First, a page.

Drug Serialization and Supply-Chain Security - Pharmaceutical Technology

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Drug Serialization and Supply-Chain Security
As regulators work to curb counterfeiting, industry finds benefits to gaining granular data about the supply chain. This article contains bonus online-exclusive material.


Pharmaceutical Technology
Volume 33, Issue 6

"It's not a technology-centric issue; it's about securing your supply chain," he says. "We don't have to embrace a specific technology, and that incentivizes us to look more closely at our processes." But in terms of industry consensus on technology and best practices, he admits, "We're still running around like chickens with our heads cut off."

As FDA continues to develop standards and regulations for improving supplychain security, manufacturers can take steps to guard against counterfeiting and diversion. Ilisa Bernstein, director of pharmacy affairs in the Office of the Commissioner at FDA, says companies should look at product-packaging measures and technology that fights counterfeiting and work together with partners.

"Knowing who you're dealing with, ensuring that supply-chain partners are legitimate and that those partners have stored, handled, and transported those products safely is important," she says. "It's not just about track and trace; it's not just about authentication —it's knowing who your partners are and practicing good distributor practices, good manufacturing practices, and good pharmacy practices."

With regulations in the works, companies must find ways to continue operations in the meantime. "For manufacturers, the biggest problem is that there aren't global standards, and the challenge is to comply with a mixed bag of requirements," says Joe Ringwood, chief operating officer of Systech International, a provider of packaging execution systems. He says companies are beginning to approach compliance as a global issue rather than focusing on a specific set of regulations (e.g., California's ePedigree requirements).

In terms of serialization, for example, a shift from compliance-based thinking to a focus on business optimization is underway for many manufacturers. Gaining a more granular level of data showing product movement throughout the supply chain and tying that information to business management software (i.e., an enterprise resource planning system) can help a company improve efficiency.

"Companies like having more detailed data. The forward-thinking companies look beyond the regulations and they realize that serialization is a foundation to optimizing business practices," says Andre Pino, vice-president and chief marketing officer at Acsis, a provider of supply-chain security software. "It's not just for fighting counterfeiting, but also for optimizing their processes, for example, managing outsourced partners." Greater visibility improves the ability to manage activities such as returns and recalls. Weaknesses in the supply chain can be identified and corrective measures can be taken.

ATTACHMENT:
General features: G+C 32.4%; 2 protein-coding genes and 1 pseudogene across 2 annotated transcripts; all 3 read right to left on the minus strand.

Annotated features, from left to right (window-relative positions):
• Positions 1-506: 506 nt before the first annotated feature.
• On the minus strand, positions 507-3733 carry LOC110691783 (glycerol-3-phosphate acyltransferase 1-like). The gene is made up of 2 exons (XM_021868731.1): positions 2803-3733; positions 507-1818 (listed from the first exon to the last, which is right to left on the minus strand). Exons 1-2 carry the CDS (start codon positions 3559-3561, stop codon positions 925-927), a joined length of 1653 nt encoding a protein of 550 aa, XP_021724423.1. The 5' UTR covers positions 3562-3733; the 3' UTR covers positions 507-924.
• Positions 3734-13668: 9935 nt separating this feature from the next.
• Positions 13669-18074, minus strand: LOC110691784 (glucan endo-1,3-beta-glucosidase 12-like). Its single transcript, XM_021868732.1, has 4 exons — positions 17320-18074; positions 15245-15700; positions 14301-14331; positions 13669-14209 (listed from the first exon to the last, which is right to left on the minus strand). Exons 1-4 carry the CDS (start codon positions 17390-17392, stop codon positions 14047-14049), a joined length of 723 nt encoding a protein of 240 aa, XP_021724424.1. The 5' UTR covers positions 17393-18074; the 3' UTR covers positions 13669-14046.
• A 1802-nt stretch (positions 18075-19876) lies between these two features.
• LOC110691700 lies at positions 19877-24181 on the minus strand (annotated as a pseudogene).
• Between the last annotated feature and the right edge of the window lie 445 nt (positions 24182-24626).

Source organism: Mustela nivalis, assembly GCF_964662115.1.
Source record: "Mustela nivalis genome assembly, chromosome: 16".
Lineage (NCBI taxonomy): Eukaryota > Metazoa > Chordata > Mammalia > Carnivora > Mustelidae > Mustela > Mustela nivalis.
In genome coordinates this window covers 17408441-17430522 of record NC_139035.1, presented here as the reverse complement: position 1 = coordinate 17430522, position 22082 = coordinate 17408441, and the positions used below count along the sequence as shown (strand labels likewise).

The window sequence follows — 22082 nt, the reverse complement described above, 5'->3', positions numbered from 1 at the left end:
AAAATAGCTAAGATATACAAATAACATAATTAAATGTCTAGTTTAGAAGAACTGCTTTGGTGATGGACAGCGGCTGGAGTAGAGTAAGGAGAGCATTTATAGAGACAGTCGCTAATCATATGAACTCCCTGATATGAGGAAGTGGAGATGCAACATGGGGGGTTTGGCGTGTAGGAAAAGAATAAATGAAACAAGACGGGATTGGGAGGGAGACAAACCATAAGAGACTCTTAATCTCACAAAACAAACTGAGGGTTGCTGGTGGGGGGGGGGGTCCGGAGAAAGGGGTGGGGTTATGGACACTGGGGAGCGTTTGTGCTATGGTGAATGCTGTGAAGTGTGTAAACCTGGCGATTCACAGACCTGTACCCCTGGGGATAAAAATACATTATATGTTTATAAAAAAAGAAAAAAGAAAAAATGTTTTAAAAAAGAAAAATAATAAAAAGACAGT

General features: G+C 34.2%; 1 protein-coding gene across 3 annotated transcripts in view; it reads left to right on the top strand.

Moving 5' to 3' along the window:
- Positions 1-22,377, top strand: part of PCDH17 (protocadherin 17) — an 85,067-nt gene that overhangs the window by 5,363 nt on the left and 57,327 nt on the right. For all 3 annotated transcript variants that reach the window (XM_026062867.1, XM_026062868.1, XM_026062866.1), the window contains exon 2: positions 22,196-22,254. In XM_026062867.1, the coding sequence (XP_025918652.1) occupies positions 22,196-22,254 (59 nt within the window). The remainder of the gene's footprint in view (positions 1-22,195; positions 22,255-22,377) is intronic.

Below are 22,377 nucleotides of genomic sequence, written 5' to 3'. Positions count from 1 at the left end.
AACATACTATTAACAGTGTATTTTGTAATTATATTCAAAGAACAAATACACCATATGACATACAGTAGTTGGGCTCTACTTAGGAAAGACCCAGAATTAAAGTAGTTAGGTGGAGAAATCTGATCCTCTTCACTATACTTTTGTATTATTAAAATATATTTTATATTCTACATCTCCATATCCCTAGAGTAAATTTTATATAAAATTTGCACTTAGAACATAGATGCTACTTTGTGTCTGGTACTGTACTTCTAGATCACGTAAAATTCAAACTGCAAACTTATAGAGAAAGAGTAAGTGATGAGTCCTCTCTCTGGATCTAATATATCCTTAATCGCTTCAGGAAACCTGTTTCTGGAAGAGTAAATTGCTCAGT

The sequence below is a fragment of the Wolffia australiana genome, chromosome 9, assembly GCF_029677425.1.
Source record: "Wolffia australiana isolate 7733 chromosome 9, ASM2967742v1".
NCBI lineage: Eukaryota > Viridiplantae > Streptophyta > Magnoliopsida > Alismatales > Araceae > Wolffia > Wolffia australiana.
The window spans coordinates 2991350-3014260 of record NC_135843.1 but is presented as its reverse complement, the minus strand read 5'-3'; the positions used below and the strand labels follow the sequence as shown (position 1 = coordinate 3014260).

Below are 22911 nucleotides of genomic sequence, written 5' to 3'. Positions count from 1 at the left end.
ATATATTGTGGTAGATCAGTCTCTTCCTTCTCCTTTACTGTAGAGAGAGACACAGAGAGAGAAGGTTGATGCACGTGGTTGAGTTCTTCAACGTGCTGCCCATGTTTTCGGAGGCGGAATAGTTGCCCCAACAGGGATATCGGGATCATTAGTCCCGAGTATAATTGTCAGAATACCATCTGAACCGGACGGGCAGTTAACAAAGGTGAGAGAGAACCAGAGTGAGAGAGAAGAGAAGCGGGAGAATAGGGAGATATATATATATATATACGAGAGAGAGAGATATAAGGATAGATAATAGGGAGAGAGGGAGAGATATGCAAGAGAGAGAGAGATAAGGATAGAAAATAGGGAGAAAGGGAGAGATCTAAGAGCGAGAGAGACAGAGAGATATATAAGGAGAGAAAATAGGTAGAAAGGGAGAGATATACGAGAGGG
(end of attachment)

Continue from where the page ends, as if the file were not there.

Kim Loughead, director of solutions marketing for track and trace at Axway, a provider of collaborative business solutions, sees a similar pattern among pharmaceutical manufacturers and the shift away from a purely compliance-based strategy. "Lots of folks are focused on regulation strategies, but as they get further into it they realize there are other benefits, like gaining information about the cold chain and diversion, and they are shifting gears to a value-based approach," she says.

Technology trends

The application of security features to the dosage form is an emerging trend. This new layer of protection presents a tougher challenge for counterfeiters to duplicate. The ability to authenticate an individual dose of product can enable monitoring of a company's supply chain and can reveal instances of diversion.

"The greater frontier is on-dosage technology because we live in a world where everything is repackaged," says Dean Hart, executive vice-president of NanoGuardian, a company that places security measures on tablets, capsules, and vial caps. "On-dosage technology is becoming a must, not as a silver bullet, but complementary to on-package technologies," Hart says.

Companies are also starting to apply a layered approach to anticounterfeiting measures, in which a mixture of overt (e.g., holograms and color-shifting inks), covert (e.g., invisible inks and digital watermarks), and forensic features (e.g., chemical taggants and nanoencryption) are used together on the packaging and the dosage form. Tamper-evident technologies applied to the packaging will further strengthen a product's security.

"There is no single solution that is known to solve all different types of counterfeiting problems, so a risk-based approach needs to be taken in assessing the threats and relative security priorities for a given product portfolio," says Robin Koh, chief strategy officer for SupplyScape, a provider of software and consulting services for supply-chain traceability and collaboration. Koh says that some companies have studied the question of balance, asking, "What is the right balance between the security protections provided by a strategy, the cost to roll out that strategy, and the scalability of that strategy not only across all product lines but also across all supply and trading partners?" Finding this balance can help them make the right choices.


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